Nancy Dell: Relaxation help; Genetically modified wheat

1. A few weeks ago you discussed chamomile to help relax. Is there anything else that can help?
Karen, Holyoke

Life is hectic and many of us look for help to reduce anxiety. Besides chamomile, here are 3 other options. A compound found in tea leaves called L-theanine increases the calming brain chemical dopamine. It also counteracts the stimulation effect from the caffeine in the tea. Experts recommend an L-theanine supplement, or you can drink real tea. A study in The Journal of Nutrition found drinking 4 cups of green tea provides the 100 milligrams of L- theanine recommended for anxiety. You can drink it hot or cold in place of some water.

A second option is lemon balm. A 2011 study gave participants with mild to moderate anxiety 300 mg of lemon balm twice a day. After 2 weeks, signs of anxiety were reduced 18 percent and insomnia reduced 42 percent. The researchers say lemon balm promotes relaxation by boosting the brain chemical GABA.

Kava is a third option. It has been used for centuries as a ceremonial drink in the Pacific Islands. A review of 7 studies show, Kava can be effective in just 1 week and as effective as valium to reduce anxiety. If you take it, do so under a doctor’s supervision and do not drink alcohol.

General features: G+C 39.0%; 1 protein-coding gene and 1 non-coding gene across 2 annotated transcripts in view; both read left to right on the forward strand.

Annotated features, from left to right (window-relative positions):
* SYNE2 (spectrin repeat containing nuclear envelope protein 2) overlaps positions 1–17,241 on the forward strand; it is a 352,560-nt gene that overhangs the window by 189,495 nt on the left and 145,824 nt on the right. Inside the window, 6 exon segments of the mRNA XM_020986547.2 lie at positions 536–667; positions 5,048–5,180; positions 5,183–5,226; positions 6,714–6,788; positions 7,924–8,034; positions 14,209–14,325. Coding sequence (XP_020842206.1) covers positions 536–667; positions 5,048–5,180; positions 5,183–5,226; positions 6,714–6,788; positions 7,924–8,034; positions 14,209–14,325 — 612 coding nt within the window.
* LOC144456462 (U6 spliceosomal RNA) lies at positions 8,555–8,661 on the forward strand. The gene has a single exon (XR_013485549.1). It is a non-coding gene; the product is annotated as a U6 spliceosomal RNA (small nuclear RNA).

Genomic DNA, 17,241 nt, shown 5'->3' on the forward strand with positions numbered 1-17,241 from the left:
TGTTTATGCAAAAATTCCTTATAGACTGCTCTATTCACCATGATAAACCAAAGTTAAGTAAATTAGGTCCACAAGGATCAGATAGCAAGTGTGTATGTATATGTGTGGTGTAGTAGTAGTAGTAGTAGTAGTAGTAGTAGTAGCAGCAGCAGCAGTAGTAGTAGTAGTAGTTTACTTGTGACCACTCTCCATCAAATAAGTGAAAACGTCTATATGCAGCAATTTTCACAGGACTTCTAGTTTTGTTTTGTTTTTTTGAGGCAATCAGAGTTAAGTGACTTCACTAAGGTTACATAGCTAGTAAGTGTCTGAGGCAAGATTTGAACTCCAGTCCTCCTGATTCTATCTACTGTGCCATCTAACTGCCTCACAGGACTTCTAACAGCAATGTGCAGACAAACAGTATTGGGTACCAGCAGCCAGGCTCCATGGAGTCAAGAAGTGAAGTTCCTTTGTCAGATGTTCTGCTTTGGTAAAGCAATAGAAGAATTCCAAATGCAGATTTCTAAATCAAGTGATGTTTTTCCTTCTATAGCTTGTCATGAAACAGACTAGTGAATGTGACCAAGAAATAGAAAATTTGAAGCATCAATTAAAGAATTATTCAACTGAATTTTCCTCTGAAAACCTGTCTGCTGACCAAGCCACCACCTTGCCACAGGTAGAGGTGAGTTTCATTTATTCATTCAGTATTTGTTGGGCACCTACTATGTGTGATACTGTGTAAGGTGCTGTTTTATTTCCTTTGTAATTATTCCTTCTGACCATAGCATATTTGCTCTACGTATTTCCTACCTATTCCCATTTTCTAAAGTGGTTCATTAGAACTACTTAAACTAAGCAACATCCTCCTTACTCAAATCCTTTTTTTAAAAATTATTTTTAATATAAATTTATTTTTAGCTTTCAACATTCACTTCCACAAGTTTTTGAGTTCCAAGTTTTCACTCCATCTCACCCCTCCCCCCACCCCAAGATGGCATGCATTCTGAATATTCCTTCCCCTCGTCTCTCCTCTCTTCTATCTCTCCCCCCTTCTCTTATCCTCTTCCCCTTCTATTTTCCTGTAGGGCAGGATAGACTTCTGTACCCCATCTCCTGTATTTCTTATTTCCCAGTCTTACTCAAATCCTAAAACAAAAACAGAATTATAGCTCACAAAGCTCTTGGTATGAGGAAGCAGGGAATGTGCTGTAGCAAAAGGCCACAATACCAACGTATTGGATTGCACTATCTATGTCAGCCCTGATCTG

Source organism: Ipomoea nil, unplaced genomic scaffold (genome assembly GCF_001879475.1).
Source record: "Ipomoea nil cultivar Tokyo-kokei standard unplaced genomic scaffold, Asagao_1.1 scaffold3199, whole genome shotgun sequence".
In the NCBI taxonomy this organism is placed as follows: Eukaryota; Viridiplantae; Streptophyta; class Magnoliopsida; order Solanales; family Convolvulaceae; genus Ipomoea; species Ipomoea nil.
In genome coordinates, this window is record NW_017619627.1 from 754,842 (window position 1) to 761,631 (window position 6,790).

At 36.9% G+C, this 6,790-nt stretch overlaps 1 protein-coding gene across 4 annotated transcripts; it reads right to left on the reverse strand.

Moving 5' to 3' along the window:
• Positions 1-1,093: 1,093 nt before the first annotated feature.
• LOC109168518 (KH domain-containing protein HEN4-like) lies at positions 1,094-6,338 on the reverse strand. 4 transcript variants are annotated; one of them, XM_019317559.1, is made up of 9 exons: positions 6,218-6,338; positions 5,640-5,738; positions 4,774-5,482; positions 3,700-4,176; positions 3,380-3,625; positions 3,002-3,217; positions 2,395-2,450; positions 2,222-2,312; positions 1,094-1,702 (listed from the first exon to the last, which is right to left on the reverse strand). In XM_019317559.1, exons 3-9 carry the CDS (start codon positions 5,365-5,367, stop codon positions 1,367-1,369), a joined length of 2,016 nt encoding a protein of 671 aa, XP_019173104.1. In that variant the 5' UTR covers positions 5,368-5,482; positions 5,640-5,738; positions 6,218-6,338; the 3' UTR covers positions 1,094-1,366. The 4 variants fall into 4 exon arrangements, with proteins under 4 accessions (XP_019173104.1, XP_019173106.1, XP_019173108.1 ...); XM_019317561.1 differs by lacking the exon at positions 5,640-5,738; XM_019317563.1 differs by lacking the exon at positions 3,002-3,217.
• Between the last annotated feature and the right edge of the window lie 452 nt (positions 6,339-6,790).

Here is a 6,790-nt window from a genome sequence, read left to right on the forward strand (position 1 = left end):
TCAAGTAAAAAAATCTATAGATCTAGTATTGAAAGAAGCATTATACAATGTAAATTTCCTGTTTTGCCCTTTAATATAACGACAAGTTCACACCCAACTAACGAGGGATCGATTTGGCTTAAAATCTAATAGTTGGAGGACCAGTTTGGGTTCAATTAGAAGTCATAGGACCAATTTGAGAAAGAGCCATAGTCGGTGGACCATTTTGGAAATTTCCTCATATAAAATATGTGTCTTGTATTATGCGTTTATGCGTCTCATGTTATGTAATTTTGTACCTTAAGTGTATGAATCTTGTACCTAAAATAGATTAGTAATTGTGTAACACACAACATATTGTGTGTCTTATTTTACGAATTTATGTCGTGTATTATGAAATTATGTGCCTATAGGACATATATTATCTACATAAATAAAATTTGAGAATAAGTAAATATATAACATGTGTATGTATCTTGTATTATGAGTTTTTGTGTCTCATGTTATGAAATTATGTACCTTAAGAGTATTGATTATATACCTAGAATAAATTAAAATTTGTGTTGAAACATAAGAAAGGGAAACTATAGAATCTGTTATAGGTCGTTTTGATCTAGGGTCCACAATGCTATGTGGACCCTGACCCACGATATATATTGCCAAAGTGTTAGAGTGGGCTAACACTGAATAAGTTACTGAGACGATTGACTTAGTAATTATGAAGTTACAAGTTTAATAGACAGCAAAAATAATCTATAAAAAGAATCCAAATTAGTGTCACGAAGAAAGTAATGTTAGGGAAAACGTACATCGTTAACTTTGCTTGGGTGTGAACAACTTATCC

Kava does have a warning from the FDA. In rare cases Kava may harm the liver. Although experts think it may be from contaminated Kava or high alcohol use. This is why you should be under a doctor’s supervision to watch your liver function.
2. I heard most of the wheat in the US is genetically modified and has extra high gluten content. Is that true?
Michael, Internet

Both statements are not true. There actually is no genetically modified wheat commercially available in the US and wheat does not have lots of extra gluten.

Remember gluten is only an issue for the 1 percent of people diagnosed with celiac disease or the 3 percent of people with a gluten sensitivity. Many gluten free breads are lower in fiber than 100 percent whole wheat and certainly gluten free cakes and cookies are just as unhealthful as regular baked goods. If you think you are sensitive to gluten, see you doctor.

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